Generally unfavorable reviews- based on 34 Ratings
Dec 12, 2012I'm not keen on Tulisa. Even before she was a judge on X Factor, I didn't rate her highly and considered her judging placement so random. But, after taking Little Mix to victory last year, Tulisa has really established herself and after several years in the barely successful band, N-Dubz, she's decided that it's time to go the solo route. And after hearing the first few singles, I knew this was going to be a great listen purely for comedy value, so I tried it. And boy, is it a stinker.
We start off with Tulisa speaking some cliched "inspirational" feminist speech (with a weird pause, I might add) over a piano composition, which automatically sets her up for failure as already she's taking herself far too seriously. And what follows are tracks that define scraping the bottom of the barrel. There's the We Found Love rip-off #1 single, Young, the cheesy faux-urban Live It Up and the bland, lifeless Damn. But then we get the Holy Grail of bad music, the cringey, epically bad British Swag (if ever there were two words that should never be coupled together...) where Tulisa brags to a non-existent American audience: "I'm all about my dollars, but I specialise in pounds." She is truly one of the finest un-intentional comedians ever. Then there's the bizarre ballad, Foreigner, that's meant to be anti-racism but is executed so badly that it comes off like the opposite with analogies that really make you feel uncomfortable. Speaking of ballads, it may surprise you that, not including the interludes, half of the album consists of ballads and dear me, they're as bland and boring as watching paint dry and her voice is average at best, not the type that can be showcased on a ballad. Even the Diane Warren-written song, Counterfeit, couldn't be salvaged. I'm sure that such tracks will not impress Tulisa's fans who were expecting lots of dance music, considering that Young was the lead single. The only upsides are club banger Live Your Life, the spiritual sounding Skeletons and the genuinely sad Habit. But even then, they're not amazing, just not bad. By the time Tulisa rounds it all off with her cheesy Outro, you just want to laugh at her delusions of fame. She needs to drop this "Female Boss" alias schtick. No one, not even her fans, are buying into it. While she co-wrote almost the entire album, she is not an artist as she always insists on calling herself. She is a product, nothing more.
Tulisa is way out of her depth and it looks like the dream's over before it even got started. The album debuted on the UK singles chart at an appalling #35 with just over 15,000 copies sold and where it'll chart next week is anyone's guess. And it wasn't like she had no promotion, she had the best promotion she could get and it still wasn't enough. This proves that Tulisa is in no position to be an X Factor judge. How can she give contestants advice about how to be successful when she doesn't know how to achieve it herself? Even Dappy's solo album managed a surprising #6 on the charts with no X Factor or Britain's Got Talent promotion. If rumours of an N-Dubz reunion are true, it looks like Tulisa needs them more than they need her. Here's a comeback to the last words on her outro: "If it doesn't work out......give up."… Full Review »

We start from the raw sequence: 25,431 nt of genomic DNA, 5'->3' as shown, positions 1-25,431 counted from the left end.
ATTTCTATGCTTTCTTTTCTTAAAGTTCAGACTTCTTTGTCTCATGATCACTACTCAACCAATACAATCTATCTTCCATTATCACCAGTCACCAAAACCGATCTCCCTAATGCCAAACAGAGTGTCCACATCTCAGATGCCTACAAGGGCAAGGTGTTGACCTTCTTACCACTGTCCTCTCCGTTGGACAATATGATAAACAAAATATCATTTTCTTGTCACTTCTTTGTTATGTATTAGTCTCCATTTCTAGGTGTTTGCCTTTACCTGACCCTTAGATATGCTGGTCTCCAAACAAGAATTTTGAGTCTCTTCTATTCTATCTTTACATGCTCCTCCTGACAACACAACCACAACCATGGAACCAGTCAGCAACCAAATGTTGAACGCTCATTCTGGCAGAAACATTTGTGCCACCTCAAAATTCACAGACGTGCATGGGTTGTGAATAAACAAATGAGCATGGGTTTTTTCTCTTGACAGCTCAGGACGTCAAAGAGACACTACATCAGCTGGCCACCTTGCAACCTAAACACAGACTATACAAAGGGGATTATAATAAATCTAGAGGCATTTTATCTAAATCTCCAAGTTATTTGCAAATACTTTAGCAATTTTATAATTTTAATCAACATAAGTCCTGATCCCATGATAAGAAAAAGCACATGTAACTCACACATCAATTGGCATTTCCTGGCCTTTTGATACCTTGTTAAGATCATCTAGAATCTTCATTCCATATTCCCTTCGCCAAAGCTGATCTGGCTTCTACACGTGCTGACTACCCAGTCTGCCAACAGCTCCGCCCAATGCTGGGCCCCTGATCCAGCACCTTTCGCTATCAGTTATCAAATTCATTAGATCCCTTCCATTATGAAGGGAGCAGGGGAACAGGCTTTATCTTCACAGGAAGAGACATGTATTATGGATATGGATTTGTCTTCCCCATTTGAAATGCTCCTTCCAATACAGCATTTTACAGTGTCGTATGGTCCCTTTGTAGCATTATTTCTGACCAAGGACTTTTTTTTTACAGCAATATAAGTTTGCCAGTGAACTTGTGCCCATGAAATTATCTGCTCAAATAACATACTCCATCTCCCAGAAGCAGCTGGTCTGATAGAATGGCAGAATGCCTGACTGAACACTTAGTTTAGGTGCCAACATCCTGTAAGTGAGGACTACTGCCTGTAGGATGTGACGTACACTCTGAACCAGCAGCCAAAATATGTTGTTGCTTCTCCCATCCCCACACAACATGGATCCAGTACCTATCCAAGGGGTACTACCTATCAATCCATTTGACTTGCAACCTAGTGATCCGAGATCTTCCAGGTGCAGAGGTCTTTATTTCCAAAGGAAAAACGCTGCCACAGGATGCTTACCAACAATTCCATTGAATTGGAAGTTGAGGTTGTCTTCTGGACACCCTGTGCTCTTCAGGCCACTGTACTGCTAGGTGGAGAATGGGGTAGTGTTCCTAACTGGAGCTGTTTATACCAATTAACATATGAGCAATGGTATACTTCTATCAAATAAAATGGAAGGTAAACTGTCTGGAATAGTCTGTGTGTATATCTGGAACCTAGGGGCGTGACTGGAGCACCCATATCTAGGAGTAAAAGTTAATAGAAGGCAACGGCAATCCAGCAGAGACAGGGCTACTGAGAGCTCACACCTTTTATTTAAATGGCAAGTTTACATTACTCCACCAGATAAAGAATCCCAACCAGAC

Dec 4, 2012In recent years, it has sort of become the norm for X-Factor judges to release their own material once on the show. Tulisa is no exception. However, this led to speculation about the quality of her music. She has an unremarkable voice, but in "The Female Boss", something actually struck me.
The listener is introduced into the world of female bosses by means of deep, emotional piano notes. What's really not deep is the cliche speech Tulisa gives about "inna beauty". After Young, Live It Up and Damn conclude, the dance feel of the album is dissipated. I'm not saying that "British Swag" is not infectious (because it is indeed an album highlight), but it was misplaced in the album. As the album progresses, I became intoxicated with certain songs such as Counterfeit and I'm Ready. All in all, I found the album to be quite an outstanding collection of music.
HOWEVER..........if you don't have an eclectic love for pop music, DO NOT purchase the album because it doesn't suit you. There's a sound for everything on this album, which makes it so love-able.
Personally, I would have left some songs out. Steal My Breath Away, Foreigner and Kill Me Tonight were songs which I felt do not go with the rest of the album. I think they are the filler tracks on "The Female Boss".
Conclusion: Excellent debut with songs which can become hits effortlessly (Live Your Life, Visa). An enjoyable and warm collection which can have huge success depending on its management.… Full Review »
Jan 13, 2013Opening with some cheesey lines in "Intro", first impressions leave you skeptical as to what else is in store on "The Female Boss" -- then Tulisa's chart-topping "Young" kicks in. One thing that makes this album stand out from the crowd is the variety of different sounds, from ballads like "Skeletons" to urban-esque tracks like the infectious "British Swag" and "Visa". There are some sure hits on the album if dealt with correctly. With an almost perfect blend of slow and fast jams, "The Female Boss" is deserving of more praise than it has had; if only it was given the chance to be judged on the merits of the album rather than Tulisa's misjudged character, unfairly portrayed by the media. "Scream and Shout" would have earned it a deserving 10/10, if only Britney didn't take that hit from beneath her feet! A brilliant album overall -- "let's drink to it!"… Full Review »